April Fool’s Jokes, All in the Family

Fool -

photo: Andrea Mann, creative commons license

Whew! Survived April Fool’s Day without making an idiot of myself. Here are a few of my family’s notable pranks that make me a teensy bit nervous as April first approaches.

Dream Job: Restaurant Reviewer

Our local newspaper once had a truly awful restaurant reviewer. Her reviews would go something like this: “My associate taster and I decided to try C— U——- for lunch. We started with two delicious Black Russians. The garlic mashed potatoes that arrived with our main course were spectacular, . . . etc.” I guess after a couple of lunchtime Black Russians, garlic mashed potatoes were a food she could confidently identify.

This reviewer needed a new associate taster. I’m a pretty good cook with a lot of interest in food, and my family told me they put my name in. When I received a handwritten letter saying she’d selected me, I was thrilled!! Before I called to thank her, they had the wit to remind me it was April 1.

“We need the money now!”

When our daughter Alix was about twelve, we were staying in a Naples, Florida, beachfront hotel, along with her grandparents. She was sleeping in, and all the adults were out, presumably at the beach or breakfast. Pounding on the hotel door awakened her. Two burly guys from hotel security announced that our credit card hadn’t worked and they needed an alternative form of payment immediately.

This sleepy little voice said “My dad . . .” “We don’t care about your dad; we need the money now!” “But I don’t have any money . . .” She glanced around the empty room and missed seeing her parents and grandparents peeking through the adjoining room’s door. “You have to pay us!” “But . . .” The police were mentioned.

Finally, the guys couldn’t stand it any longer and started laughing. As did we. She didn’t speak to any of us the rest of the day. The security team, though, received a nice tip.

A Mom Wises Up

Then Alix grew up, married, and lives several states away. About seven months after the wedding, my husband came into my home office and said, “Did you see Alix’s email? She’s pregnant!” “Forget about it,” I said, inured to their tricks. “It’s April Fool’s Day.” “Oh, right. I’ll send a reply saying how excited we are.”

The next day we received a FedEx package with the sonogram. An April Fool’s double-cross if there ever was one!

*****The Turner House

Detroit, house

photo: ddatch54, creative commons license

By Angela Flournoy – I deeply admire this book about two generations of an African American family living in Detroit. The parents moved north from Arkansas after World War II and had 13 children whose lives play out against the backdrop of drastically changing economic and social circumstances over six decades.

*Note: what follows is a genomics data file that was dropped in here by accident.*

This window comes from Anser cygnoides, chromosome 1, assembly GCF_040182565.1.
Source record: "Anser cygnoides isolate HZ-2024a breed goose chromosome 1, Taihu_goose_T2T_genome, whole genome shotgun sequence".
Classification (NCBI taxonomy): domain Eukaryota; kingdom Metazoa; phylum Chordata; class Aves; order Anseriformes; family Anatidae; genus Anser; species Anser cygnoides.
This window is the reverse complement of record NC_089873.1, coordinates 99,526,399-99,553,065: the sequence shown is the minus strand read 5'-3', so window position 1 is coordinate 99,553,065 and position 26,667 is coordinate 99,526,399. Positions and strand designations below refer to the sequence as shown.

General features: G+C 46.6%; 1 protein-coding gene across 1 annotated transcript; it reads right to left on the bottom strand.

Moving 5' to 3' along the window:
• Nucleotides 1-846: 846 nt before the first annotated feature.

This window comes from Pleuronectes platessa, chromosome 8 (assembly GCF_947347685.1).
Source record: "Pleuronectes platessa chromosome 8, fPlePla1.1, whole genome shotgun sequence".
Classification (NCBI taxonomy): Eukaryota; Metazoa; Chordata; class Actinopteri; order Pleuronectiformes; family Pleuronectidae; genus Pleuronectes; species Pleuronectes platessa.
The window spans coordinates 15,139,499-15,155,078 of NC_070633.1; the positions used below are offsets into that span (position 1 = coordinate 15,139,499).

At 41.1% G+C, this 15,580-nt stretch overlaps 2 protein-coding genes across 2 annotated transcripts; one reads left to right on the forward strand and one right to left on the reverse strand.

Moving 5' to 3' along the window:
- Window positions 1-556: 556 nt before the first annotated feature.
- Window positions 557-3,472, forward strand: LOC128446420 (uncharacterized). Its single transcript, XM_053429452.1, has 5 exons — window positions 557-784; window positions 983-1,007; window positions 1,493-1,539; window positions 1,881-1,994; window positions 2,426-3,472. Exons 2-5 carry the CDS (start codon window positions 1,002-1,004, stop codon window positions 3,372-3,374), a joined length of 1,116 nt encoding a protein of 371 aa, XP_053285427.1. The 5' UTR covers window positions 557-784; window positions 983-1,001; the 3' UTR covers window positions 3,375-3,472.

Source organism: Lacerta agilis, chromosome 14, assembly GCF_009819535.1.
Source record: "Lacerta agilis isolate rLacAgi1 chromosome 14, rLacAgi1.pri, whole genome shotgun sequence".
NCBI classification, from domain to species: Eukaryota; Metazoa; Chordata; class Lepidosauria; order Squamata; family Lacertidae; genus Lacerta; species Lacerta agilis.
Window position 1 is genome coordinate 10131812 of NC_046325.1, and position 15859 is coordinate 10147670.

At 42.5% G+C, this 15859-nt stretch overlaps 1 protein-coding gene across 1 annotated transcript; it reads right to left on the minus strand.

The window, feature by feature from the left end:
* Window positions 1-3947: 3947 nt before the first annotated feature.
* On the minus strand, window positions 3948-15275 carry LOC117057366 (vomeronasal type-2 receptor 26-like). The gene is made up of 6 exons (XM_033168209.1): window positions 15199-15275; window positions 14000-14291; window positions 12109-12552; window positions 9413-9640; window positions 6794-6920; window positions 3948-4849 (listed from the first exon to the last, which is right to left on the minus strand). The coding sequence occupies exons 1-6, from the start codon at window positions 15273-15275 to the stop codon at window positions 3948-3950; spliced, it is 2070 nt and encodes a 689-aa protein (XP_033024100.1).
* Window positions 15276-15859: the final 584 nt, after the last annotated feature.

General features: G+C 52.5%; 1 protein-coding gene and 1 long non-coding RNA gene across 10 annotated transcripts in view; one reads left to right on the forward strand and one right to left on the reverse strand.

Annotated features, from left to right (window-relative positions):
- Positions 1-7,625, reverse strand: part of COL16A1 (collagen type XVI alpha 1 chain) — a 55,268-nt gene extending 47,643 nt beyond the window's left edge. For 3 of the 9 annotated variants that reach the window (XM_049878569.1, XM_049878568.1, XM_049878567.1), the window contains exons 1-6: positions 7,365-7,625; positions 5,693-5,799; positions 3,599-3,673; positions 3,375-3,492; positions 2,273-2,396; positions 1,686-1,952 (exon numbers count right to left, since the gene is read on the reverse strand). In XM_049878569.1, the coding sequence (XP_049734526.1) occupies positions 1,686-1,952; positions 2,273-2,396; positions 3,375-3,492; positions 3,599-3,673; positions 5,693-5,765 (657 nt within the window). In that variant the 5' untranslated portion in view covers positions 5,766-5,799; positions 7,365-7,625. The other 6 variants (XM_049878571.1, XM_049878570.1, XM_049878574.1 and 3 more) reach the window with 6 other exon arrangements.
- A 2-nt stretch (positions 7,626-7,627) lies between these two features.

Newlyweds Viola and Francis Turner spent some of the early months of their marriage separated when he moved to Detroit to find work. Chapters about that era in the family history alternate with stories of the family’s present-day experiences. By and large, their children have many more choices than they did. The parents started out poor, the children are almost all firmly in the middle class.

Principal characters in the narrative are Charles Turner (Cha-Cha to the family), the eldest child, born in 1944, and patriarch of the family since his father’s death and the youngest, Lelah, born in 1967. Lelah has the most difficulties, many of which derive from a bad early marriage and her gambling addiction. She’s near-homelessness and shunned by her daughter Brianna. Cha-Cha is plagued by a haint, which has brought him in contact with a psychotherapist, a much younger African American woman to whom he’s unexpectedly attracted. These are secrets just waiting to burst out. Readers get to know several other family members reasonably well, too, especially brother Troy, the former soldier, now Detroit cop, and Cha-Cha’s wife Tina, who wonders whether her husband is slipping away.

With these two dramas bookending the family’s present-day story, Viola’s large dispersed family is coming together to celebrate her birthday, very probably her last. How they accommodate each other, buck each other up, revisit old wounds—every interaction seems exactly right. They have expectations of each other (“Turner men don’t . . .”) and a strong sense of their shared history. I marveled at Flournoy’s acutely observed assessments of the siblings and their motivations, for example: “The things we do in the name of protecting others are so often attempts to spare some part of ourselves.”

Now that Viola lives with Cha-Cha and Tina, a key issue is whether to sell the house they grew up in, in the largely abandoned heart of the city. Everyone has an opinion, but the long and the short of it is that the house is deep under water. Much more is owed on it than they could ever hope to recover in a sale. Sentimental ties seem hardly to justify the cost of keeping it, yet it will cost thousands to sell it.

You know these people. By remaining so true to its human core, The Turner House is “an engrossing and remarkably mature first novel,” said Matthew Thomas in the New York Times, who points out another of its strengths: “artful without being showy.” No wonder it was a finalist for the National Book Award! In Flournoy’s biography, we read that her father was from Detroit, and many of the tiny touches could only come from someone who knows that city well. It’s a beautiful book deserving of a wide readership.

Read an engaging BuzzFeed interview with Angela Flournoy here.